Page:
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With Venezuela in crisis, why some still support Nicolás Maduro

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(Read caption) Venezuelan president Nicolás Maduro waves to supporters before a parade marking Venezuela's Independence Day in Caracas on July 5th.

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Venezuelan President Nicolás Maduro is facing a series of crises. One of them is a crisis of confidence.

In a survey of voter opinion carried out in May, 23 percent of Venezuelans said that they approved of Mr. Maduro's performance, amid ongoing dysfunction ranging from food shortages to hours-long blackouts. That number may not seem like much – and certainly not compared to the clear majority who say they want to see Maduro leave office by the end of this year.

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But given the profundity of the current economic crisis, as well as violent crime rates among the highest in the hemisphere, Maduro’s continued support among a small but not inconsiderable block of the public may shine a light onto those voters' pragmatic concerns.

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For several months now, Maduro's approval ratings have hovered around 25 percent, a mark that some experts say reflects the core supporters of Chavismo – a movement led by Maduro's late predecessor Hugo Chávez.

"They have seen their life changed during the Chávez period and they are still grateful to the movement that he created," said Dimitris Pantoulas, a Caracas-based electoral expert, in an email to The Christian Science Monitor.

Under Chávez, the ranks of government employees swelled, and many of those who remain feel they owe their livelihoods to Maduro's leftist coalition. And with the economy contracting, some may fear that austerity measures under the opposition's leadership would bring mass layoffs.

Part of Maduro's core support, said Mr. Pantoulas, is about distrust of the political opposition, which swept into control of the Venezuelan National Assembly in December.

The opposition has been able to achieve little since then, other than removing portraits of Hugo Chávez from the chamber, as the Associated Press reports. The Venezuelan Supreme Court has issued 16 decisions blocking lawmakers from enacting pieces of legislation that range from the partisan – like freeing opposition activists from jail – to what might otherwise seem politically unobjectionable, such as a bill giving the elderly more access to food stamps. Some Chavista lawmakers have suggested that the legislature should be dissolved altogether.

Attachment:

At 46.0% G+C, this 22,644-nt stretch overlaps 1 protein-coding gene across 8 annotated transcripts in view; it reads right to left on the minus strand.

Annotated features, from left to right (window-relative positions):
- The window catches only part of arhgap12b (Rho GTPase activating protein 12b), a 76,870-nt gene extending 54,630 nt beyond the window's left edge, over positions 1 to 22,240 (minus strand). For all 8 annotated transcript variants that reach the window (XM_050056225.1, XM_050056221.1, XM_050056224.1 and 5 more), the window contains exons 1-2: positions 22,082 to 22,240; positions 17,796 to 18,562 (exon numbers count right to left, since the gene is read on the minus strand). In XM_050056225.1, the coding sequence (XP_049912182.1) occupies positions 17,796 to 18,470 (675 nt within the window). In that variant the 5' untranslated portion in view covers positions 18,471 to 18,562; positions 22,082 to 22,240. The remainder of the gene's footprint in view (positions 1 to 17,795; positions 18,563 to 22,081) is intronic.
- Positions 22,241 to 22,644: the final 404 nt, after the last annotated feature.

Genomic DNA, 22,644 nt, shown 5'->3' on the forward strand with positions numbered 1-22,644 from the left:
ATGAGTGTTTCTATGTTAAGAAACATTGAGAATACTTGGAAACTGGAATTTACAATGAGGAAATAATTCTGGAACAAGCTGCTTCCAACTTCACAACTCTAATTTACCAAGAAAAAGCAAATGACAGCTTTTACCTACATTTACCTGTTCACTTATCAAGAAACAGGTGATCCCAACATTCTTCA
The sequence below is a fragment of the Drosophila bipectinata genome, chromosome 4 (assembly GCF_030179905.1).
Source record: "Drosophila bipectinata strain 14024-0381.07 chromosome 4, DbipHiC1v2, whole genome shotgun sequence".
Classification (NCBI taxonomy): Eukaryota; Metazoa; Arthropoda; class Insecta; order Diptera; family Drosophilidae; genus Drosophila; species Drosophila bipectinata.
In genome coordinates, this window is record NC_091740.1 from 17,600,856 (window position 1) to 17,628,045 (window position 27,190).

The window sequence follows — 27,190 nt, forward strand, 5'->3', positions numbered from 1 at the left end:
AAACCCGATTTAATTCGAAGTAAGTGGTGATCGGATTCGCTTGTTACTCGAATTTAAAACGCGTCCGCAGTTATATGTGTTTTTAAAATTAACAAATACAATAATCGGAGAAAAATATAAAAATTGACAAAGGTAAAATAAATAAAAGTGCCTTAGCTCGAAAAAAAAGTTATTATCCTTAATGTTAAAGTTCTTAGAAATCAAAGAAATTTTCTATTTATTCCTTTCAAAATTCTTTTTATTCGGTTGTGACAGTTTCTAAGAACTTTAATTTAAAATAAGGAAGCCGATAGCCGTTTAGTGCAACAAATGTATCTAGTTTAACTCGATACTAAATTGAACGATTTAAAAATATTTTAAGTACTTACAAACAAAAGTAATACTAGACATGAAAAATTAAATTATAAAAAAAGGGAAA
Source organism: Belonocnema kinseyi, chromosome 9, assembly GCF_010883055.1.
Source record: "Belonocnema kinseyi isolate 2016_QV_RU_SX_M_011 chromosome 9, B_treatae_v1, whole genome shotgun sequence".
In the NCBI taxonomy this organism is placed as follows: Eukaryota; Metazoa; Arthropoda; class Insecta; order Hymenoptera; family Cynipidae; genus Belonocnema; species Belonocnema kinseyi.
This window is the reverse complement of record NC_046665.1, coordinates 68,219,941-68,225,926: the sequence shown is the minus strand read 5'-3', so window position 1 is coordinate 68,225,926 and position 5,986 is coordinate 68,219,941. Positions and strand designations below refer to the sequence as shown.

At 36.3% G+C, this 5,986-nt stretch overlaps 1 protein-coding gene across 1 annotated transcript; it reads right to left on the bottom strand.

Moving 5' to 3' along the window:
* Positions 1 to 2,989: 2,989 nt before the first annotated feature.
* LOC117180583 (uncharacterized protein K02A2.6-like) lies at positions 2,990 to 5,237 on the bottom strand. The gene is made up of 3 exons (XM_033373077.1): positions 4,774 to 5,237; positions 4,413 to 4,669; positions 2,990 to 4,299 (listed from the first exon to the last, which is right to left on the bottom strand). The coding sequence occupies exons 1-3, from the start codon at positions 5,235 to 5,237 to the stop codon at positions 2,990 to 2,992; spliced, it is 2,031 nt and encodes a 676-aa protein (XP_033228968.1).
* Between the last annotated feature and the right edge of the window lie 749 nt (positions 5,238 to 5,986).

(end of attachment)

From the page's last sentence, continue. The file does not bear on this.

Meanwhile, Maduro's claim that the country’s economic woes are due to an "economic war" waged by the opposition and the private sector – an explanation rejected by most orthodox economists – may ring true to much of his base, says Alejandro Velasco, a historian on Latin America at New York University.

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"They see their experiences in a historical light – hoarding, contrived shortages in Venezuela in the late '80s, early '90s," he said in an interview with the Monitor. "Maduro is tapping into this larger regional conspiracy theory, but I think for people on the ground, they attach their notions to something far more local and concrete."

If supermarket shelves go bare until the government raises the price, that might lead a shopper to believe that producers were hoarding those goods, he said.

The key to Venezuela's future, Dr. Velasco added, might lie in the hands of "transactional Chavistas," who base their support more on results than ideals. The so-called transactional supporters are largely working-class and non-ideological, he says; combined with the Chavista core, they account for a majority of Venezuelans. 

The opposition is staking its hopes on a referendum that would push Maduro out of office before his term ends in 2019. But  while much of the "transactional" group says they're dissatisfied with the president, they might end up voting to keep him in office if they think that the opposition will not be able to execute sweeping reforms.

"What they imagine would come from an un-negotiated resolution is a very difficult couple of years, with severe economic policies that would really hurt them," said Dr. Velasco. "They want to see stability."


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